It’s helpful to put myself in David’s sandals as I read the lyrics of today’s psalm. David begins by reminding God of his faith in God’s protection and his acknowledgement that without it, he’s a dead man. David then pleads his innocence. David has done some soul searching and can’t come up with any reason why God would be ticked-off at him, so he sings “If I deserve it, then let Cush take me.”

Having established his innocence, David shifts from plea to prosecution, asking God to rain down justice on the wicked. He envisions Cush digging a bit to trap David only to fall into it himself with Shakespearean irony.

Having expressed his trust, lament, plea, and prosecution, David ends his song in gratitude and praise. He’s musically thought through his circumstances, poured out his heart of anxiety, fear, and uncertainly. He finds himself back in the refuge of God’s protection, trusting God to sustain him against the traps and attacks of his enemies.

Along my life journey, I matured from the childish notion that every negative thing that happens to me is some kind of divine retribution for my wrong-doing. At the same time, I’ve recognized that my mature adult brain can find itself reverting back to childish patterns of thought and behavior, especially when I’m reacting to unexpected tragedy or stress.

In the quiet this morning, I find myself realizing that I often have to do what David did in today’s psalm. I have to process my thoughts and emotions. I have to walk through them, get them out, express them on paper or in conversation with a trusted companion. Once they’re out in the open, in the light of day, I can usually see them with more context and clarity. Silly, childish, tragic, or toxic thoughts and emotions tend to thrive in the darkness of my soul. Bringing them into the light allows me to see them for what they really are. They lose their power and I am able to get my heart back in alignment, my head on straight.

The “Why me?” blues can be good for the soul.

Tent to Temple to Table

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And have them make me a sanctuary, so that I may dwell among them.
Exodus 25:8 (NRSVCE)

Our children posted a rather hilarious video of Milo over the weekend. At first, we couldn’t figure out what he was doing shaking his bum towards daddy’s legs. As we listened to the audio it became more clear that Milo was making like the Stegosaurus on his shirt and shaking his spiky “tail” to protect himself from the predator, played by daddy, whom I presume was cast in the role of a T-Rex. Yesterday, on our Father’s Day FaceTime, we got to witness Milo reprise his role for us a shake his little dino-booty for Papa and Yaya’s enjoyment.

It’s a very natural thing for us to make word pictures and games for our children and grandchildren to introduce them to concepts, thoughts, and ideas that are still a little beyond their cognitive reach. Even with spiritual things we do this. Advent calendars with numbered doors help children mark the anticipation of celebrating Jesus’ birth. Christmas gifts remind us of the gifts the Magi brought the Christ child. Wendy often recalls the Nativity play she and her cousins and siblings performed each year with bathrobes and hastily collected props which helped to teach the story behind the season.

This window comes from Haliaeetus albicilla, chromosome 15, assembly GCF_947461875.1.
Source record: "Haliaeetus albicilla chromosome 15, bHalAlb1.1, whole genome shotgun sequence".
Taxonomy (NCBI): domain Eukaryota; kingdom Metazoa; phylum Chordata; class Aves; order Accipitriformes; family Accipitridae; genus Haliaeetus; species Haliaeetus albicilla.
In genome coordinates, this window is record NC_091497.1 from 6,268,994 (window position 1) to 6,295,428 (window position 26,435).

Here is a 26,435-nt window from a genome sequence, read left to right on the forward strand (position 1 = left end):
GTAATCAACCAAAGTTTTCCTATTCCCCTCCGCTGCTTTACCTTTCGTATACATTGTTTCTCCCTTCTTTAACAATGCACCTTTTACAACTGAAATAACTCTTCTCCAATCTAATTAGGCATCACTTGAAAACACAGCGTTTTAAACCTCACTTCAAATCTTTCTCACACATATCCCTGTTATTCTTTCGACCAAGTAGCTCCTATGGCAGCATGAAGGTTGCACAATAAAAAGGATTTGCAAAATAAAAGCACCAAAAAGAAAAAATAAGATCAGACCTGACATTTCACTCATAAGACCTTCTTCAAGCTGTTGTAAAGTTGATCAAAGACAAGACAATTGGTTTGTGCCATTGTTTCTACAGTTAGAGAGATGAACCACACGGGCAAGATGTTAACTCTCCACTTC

In leaving Egypt and striking out for the Promised Land, Moses and the twelve Hebrew tribes are a fledgling nation. Yahweh was introduced to Moses in the burning bush. Moses introduced the Tribes to Yahweh through interceding with Pharaoh on their behalf and delivering them from Egyptian slavery. Yahweh has already provided food in the form of Manna and led them to the mountain. In today’s chapter, God begins the process of providing a system of worship that will continue to develop a relationship of knowing and being known.

As I described in my podcast, Time (Part 1), we are still at the toddler stage of human history and development. The Ark of the Covenant (yes, the one from Raiders of the Lost Ark) and the plan for a giant traveling Tent to house God’s presence, are all tangible word pictures that their cognitive human brains could fathom revealing and expressing intangible spiritual truths about God.

Along my spiritual journey, I’ve observed that as humanity has matured so has God’s relationship with us. Jesus pushed our spiritual understanding of God. “You have heard it said,” he would begin before adding, “but I say….” I have come to believe that Jesus’ ministry, death, and resurrection were like the “age of accountability” in which we talk about when children become responsible adults. Jesus came to grow us up spiritually and to mature our understanding of what it means to become participants in the divine dance within the circle of love with Father, Son, and Spirit. On a grand scale, God is doing with humanity what Paul experienced in the microcosm of his own life:

When I was a child, I spoke like a child, I thought like a child, I reasoned like a child; when I became an adult, I put an end to childish ways.

1 Corinthians 13:11

I have also observed, however, that human beings have a way of getting stuck in our development. Many adults I know are living life mired in adolescent patterns of thought and behavior. Many church institutions are, likewise, mired in childish religious practices designed to control human social behavior, but they do very little to fulfill Jesus’ mission of bringing God’s Kingdom to earth. Again, Paul was dealing with this same thing when he wrote to Jesus’ followers in Corinth: